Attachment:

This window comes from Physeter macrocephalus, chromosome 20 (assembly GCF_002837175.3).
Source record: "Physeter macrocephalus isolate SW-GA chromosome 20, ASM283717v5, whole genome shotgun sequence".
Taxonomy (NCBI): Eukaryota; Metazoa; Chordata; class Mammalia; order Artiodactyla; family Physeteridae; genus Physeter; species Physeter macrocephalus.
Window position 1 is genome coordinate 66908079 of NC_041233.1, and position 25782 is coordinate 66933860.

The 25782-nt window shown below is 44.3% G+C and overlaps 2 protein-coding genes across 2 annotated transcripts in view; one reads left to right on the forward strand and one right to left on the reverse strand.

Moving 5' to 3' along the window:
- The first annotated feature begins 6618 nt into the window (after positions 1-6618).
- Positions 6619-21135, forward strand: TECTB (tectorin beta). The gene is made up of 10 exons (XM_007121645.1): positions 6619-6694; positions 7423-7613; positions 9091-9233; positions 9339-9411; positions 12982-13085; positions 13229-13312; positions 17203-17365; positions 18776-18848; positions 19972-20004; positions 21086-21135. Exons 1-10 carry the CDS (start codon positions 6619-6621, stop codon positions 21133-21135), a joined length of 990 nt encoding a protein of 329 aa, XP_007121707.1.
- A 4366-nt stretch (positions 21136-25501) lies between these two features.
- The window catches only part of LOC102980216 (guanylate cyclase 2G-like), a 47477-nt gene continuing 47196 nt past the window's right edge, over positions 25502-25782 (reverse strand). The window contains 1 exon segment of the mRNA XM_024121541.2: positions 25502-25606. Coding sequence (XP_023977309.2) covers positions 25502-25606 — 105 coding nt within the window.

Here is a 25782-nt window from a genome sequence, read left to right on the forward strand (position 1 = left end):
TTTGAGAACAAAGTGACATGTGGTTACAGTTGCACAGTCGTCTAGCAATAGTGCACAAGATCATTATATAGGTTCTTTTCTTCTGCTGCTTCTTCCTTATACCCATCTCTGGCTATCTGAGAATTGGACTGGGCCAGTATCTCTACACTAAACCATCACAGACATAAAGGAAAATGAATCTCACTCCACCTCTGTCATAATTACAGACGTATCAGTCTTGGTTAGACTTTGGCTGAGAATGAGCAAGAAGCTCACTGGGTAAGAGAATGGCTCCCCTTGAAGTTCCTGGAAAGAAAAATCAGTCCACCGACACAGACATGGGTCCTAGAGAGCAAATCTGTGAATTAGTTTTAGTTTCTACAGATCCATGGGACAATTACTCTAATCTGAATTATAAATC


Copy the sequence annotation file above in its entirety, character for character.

This window comes from Physeter macrocephalus, chromosome 20 (assembly GCF_002837175.3).
Source record: "Physeter macrocephalus isolate SW-GA chromosome 20, ASM283717v5, whole genome shotgun sequence".
Taxonomy (NCBI): Eukaryota; Metazoa; Chordata; class Mammalia; order Artiodactyla; family Physeteridae; genus Physeter; species Physeter macrocephalus.
Window position 1 is genome coordinate 66908079 of NC_041233.1, and position 25782 is coordinate 66933860.

The 25782-nt window shown below is 44.3% G+C and overlaps 2 protein-coding genes across 2 annotated transcripts in view; one reads left to right on the forward strand and one right to left on the reverse strand.

Moving 5' to 3' along the window:
- The first annotated feature begins 6618 nt into the window (after positions 1-6618).
- Positions 6619-21135, forward strand: TECTB (tectorin beta). The gene is made up of 10 exons (XM_007121645.1): positions 6619-6694; positions 7423-7613; positions 9091-9233; positions 9339-9411; positions 12982-13085; positions 13229-13312; positions 17203-17365; positions 18776-18848; positions 19972-20004; positions 21086-21135. Exons 1-10 carry the CDS (start codon positions 6619-6621, stop codon positions 21133-21135), a joined length of 990 nt encoding a protein of 329 aa, XP_007121707.1.
- A 4366-nt stretch (positions 21136-25501) lies between these two features.
- The window catches only part of LOC102980216 (guanylate cyclase 2G-like), a 47477-nt gene continuing 47196 nt past the window's right edge, over positions 25502-25782 (reverse strand). The window contains 1 exon segment of the mRNA XM_024121541.2: positions 25502-25606. Coding sequence (XP_023977309.2) covers positions 25502-25606 — 105 coding nt within the window.

Here is a 25782-nt window from a genome sequence, read left to right on the forward strand (position 1 = left end):
TTTGAGAACAAAGTGACATGTGGTTACAGTTGCACAGTCGTCTAGCAATAGTGCACAAGATCATTATATAGGTTCTTTTCTTCTGCTGCTTCTTCCTTATACCCATCTCTGGCTATCTGAGAATTGGACTGGGCCAGTATCTCTACACTAAACCATCACAGACATAAAGGAAAATGAATCTCACTCCACCTCTGTCATAATTACAGACGTATCAGTCTTGGTTAGACTTTGGCTGAGAATGAGCAAGAAGCTCACTGGGTAAGAGAATGGCTCCCCTTGAAGTTCCTGGAAAGAAAAATCAGTCCACCGACACAGACATGGGTCCTAGAGAGCAAATCTGTGAATTAGTTTTAGTTTCTACAGATCCATGGGACAATTACTCTAATCTGAATTATAAATC